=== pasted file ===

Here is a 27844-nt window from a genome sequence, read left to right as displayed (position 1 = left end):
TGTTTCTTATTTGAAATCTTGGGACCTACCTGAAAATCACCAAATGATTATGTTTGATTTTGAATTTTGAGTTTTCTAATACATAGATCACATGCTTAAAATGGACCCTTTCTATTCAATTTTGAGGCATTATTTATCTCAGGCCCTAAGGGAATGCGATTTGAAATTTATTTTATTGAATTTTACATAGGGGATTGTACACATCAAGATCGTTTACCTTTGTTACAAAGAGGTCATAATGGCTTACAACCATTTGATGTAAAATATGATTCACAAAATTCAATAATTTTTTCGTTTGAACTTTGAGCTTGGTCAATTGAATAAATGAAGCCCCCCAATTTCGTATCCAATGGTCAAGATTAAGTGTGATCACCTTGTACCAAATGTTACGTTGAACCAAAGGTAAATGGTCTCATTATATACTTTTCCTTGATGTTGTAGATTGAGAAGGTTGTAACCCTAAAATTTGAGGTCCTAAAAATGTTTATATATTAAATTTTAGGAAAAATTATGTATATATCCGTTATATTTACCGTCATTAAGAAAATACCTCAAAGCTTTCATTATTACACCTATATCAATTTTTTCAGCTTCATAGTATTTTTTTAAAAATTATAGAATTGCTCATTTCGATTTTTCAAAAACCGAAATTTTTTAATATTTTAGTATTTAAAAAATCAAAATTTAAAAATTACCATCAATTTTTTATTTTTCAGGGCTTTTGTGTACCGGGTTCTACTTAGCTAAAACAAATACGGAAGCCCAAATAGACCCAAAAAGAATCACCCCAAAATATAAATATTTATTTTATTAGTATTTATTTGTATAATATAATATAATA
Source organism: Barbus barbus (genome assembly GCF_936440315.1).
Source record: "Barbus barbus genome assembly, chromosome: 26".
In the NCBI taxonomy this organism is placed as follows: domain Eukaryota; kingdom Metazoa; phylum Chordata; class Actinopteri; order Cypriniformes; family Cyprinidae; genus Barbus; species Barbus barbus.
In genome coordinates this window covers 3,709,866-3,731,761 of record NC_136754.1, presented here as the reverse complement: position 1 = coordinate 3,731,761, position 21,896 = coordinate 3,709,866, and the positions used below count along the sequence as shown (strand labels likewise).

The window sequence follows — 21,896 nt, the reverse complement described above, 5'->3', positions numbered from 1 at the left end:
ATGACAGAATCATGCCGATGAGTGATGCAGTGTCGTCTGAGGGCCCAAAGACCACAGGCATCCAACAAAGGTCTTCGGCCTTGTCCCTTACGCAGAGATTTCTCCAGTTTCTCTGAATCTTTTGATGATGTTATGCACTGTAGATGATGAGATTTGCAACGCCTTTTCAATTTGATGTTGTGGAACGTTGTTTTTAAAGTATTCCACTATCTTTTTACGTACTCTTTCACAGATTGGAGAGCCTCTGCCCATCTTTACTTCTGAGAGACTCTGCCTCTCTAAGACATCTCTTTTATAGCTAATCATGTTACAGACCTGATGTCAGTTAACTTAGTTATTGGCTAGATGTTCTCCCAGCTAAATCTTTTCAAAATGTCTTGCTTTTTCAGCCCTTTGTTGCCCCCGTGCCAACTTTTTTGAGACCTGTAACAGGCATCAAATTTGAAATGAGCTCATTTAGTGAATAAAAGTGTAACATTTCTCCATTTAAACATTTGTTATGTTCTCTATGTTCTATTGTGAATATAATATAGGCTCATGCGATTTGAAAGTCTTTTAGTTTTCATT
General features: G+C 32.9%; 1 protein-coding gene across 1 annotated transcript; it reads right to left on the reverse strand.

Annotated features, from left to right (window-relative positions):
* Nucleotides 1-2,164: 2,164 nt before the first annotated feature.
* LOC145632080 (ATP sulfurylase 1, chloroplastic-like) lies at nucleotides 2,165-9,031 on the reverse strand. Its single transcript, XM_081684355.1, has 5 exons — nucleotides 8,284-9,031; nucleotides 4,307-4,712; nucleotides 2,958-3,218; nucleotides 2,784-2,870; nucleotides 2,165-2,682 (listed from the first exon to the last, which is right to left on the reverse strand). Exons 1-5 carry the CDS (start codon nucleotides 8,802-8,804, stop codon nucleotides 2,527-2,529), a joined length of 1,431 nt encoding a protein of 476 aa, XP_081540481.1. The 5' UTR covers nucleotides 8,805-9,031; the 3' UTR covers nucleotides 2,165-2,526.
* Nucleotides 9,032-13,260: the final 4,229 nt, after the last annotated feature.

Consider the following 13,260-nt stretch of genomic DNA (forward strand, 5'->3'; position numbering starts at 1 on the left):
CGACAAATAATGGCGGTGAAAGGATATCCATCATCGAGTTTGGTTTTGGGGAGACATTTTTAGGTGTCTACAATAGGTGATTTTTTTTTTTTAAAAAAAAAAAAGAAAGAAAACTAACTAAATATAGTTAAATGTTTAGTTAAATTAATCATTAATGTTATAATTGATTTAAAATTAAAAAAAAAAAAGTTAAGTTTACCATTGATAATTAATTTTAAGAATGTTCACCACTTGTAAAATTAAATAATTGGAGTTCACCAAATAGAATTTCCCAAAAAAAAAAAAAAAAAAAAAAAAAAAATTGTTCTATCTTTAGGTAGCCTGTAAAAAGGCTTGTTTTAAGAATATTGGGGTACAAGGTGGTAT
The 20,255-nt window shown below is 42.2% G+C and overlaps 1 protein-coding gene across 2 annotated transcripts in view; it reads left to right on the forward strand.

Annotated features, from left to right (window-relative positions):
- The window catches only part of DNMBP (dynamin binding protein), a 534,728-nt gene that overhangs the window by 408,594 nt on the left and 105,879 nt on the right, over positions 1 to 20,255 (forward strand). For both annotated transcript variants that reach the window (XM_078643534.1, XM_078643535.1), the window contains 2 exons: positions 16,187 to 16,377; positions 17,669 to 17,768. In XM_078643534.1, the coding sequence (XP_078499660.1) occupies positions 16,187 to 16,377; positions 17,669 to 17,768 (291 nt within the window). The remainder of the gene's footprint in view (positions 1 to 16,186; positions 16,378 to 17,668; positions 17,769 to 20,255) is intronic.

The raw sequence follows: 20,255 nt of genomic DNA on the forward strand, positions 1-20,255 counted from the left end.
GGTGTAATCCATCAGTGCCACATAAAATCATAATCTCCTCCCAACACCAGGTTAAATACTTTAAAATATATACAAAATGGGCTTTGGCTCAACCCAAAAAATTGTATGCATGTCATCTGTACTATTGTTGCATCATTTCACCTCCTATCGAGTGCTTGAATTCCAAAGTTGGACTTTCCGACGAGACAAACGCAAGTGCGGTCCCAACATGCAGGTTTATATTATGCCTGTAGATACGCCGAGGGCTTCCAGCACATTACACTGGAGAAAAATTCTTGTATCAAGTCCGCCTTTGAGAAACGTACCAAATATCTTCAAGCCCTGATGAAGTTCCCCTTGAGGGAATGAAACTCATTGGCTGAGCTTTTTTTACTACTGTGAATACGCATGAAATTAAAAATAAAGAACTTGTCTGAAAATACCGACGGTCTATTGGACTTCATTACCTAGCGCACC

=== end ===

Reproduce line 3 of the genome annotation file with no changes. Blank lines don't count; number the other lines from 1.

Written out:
Source organism: Barbus barbus (genome assembly GCF_936440315.1).